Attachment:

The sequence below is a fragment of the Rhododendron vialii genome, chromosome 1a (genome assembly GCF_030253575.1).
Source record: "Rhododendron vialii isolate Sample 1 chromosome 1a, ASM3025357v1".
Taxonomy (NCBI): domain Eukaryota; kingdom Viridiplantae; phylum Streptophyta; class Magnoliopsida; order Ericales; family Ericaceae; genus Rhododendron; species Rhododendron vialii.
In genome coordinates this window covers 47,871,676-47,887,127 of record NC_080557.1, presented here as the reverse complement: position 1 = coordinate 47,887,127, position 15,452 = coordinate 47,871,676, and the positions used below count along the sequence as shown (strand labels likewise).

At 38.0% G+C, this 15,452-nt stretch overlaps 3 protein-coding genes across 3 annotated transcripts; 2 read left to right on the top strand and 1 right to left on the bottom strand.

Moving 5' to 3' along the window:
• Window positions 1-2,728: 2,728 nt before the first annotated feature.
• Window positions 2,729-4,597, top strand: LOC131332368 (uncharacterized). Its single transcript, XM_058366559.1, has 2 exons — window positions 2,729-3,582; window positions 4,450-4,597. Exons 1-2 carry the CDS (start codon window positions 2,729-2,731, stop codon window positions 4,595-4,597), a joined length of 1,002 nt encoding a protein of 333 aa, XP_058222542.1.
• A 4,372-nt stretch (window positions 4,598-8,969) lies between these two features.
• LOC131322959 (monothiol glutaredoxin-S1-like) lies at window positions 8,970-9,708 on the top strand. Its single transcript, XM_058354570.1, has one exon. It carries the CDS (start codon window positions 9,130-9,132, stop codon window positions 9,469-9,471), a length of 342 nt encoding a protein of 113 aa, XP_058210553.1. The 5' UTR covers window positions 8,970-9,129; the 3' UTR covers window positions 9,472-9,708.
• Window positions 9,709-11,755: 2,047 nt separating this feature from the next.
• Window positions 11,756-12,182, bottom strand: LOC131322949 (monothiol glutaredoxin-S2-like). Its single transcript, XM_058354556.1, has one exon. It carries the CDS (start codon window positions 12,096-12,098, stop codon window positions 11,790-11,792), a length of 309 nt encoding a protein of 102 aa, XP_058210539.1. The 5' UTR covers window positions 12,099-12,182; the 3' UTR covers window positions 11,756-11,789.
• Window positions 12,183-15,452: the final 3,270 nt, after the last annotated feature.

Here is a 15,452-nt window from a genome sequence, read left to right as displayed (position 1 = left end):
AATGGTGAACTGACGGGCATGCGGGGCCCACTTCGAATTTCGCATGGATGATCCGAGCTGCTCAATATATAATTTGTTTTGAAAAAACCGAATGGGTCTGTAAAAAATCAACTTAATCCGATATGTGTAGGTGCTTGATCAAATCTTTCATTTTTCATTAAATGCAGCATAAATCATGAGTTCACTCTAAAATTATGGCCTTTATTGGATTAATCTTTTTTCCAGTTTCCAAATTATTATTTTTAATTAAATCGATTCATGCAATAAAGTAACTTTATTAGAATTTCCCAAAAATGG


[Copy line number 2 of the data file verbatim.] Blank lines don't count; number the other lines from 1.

Source record: "Rhododendron vialii isolate Sample 1 chromosome 1a, ASM3025357v1".